The University of Toledo is expanding its microbiome research capabilities with the creation of a new germ-free laboratory that will provide unique opportunities for scientists investigating the link between gut bacteria and chronic conditions such as hypertension.
Researchers in the UToledo College of Medicine and Life Sciences have been at the forefront of innovative research that suggests the particular makeup of our individual gut bacteria has major implications on our health.The research is particularly promising with relation to high blood pressure — so much so that the University has recognized the work among its spotlight areas of unique distinction.
“We have been working with available models asking as many research questions as we can. We are getting definitive links, but we haven’t yet found definitive answers for mechanisms,” said Dr. Bina Joe, Distinguished University Professor and chair of the Department of Physiology and Pharmacology. “It is our hope this new lab will help provide those answers and open avenues for new therapeutic methods.”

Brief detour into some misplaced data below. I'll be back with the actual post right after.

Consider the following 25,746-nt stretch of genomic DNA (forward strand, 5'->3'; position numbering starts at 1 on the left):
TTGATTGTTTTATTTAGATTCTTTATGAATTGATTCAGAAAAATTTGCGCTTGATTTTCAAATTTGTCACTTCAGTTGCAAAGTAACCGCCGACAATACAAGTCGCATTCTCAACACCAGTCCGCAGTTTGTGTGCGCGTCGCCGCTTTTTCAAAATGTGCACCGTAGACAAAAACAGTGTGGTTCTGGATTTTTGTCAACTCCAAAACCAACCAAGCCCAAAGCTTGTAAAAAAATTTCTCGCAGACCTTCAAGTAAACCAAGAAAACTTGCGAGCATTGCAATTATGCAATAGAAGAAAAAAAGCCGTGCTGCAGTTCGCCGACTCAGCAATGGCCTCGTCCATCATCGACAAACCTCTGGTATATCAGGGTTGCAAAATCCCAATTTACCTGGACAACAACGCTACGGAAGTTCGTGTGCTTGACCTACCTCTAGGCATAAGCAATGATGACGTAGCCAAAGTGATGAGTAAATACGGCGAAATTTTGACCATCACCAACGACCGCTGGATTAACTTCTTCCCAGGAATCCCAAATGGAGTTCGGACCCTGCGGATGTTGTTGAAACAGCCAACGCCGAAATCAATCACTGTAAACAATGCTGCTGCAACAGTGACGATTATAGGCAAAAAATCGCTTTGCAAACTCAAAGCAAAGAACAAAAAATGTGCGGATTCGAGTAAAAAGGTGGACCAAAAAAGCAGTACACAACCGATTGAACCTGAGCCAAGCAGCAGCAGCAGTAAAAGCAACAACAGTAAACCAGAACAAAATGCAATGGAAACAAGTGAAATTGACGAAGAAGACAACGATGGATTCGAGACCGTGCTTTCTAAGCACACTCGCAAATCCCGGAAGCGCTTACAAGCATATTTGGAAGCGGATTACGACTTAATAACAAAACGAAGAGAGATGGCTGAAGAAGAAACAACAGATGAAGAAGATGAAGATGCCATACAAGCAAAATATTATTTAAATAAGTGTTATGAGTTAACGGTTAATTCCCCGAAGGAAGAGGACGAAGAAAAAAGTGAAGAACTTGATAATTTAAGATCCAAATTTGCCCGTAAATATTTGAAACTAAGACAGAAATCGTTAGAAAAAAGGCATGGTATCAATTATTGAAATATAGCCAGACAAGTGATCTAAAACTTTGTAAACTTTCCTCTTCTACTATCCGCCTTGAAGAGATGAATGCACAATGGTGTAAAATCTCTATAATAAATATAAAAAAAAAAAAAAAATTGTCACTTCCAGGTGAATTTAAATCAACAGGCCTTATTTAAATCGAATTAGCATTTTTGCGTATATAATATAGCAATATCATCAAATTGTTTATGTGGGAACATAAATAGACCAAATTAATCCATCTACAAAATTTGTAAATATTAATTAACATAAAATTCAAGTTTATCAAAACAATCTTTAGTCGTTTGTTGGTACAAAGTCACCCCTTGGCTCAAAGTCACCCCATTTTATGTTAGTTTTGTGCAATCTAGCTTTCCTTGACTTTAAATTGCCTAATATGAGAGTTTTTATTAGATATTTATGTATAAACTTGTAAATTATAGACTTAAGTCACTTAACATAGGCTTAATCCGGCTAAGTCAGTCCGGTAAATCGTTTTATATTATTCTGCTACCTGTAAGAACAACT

By studying germ-free animal models that completely lack microbiota, Joe and other UToledo researchers will seek to further their understanding of how the colonies of tiny organisms that call our bodies home benefit or harm human health.
The project received $65,000 in grant funding from Women & Philanthropy and matching funds from the College of Medicine and Life Sciences.
While germ-free models are used for a variety of research applications, UToledo’s lab will be one of the only academic sites in the country with germ-free rats, which Joe said more closely mimic human disease states.
Preliminary work on the new Women & Philanthropy Germ-Free Facility for Biomedical Research is underway, with the facility expected to be up and running in 2020 under the guidance of Dr. Matam Vijay-Kumar, director of the UToledo Microbiome Consortium.
“The Women & Philanthropy grant is what is fueling this. We’re extremely grateful for their investment,” Joe said. “I think they see the value in promoting a woman scientist, and they see the value in the technology. We at The University of Toledo want to remain the first to fully understand these links and mechanisms in order to develop new clinical approaches. Rather than taking pills and monitoring your blood pressure every day, you might eventually be monitoring your microbiota and transferring beneficial ones as needed.”
“Women & Philanthropy is proud to be a part of such critical research and cutting-edge technology here at The University of Toledo,” Dee Talmage, chair of Women & Philanthropy, said. “It is a pleasure to support this important medical research, particularly when it has such a national impact.”
Women & Philanthropy has allocated up to $65,000 for 2020 grants to be awarded next spring. Learn more on the Women & Philanthropy website.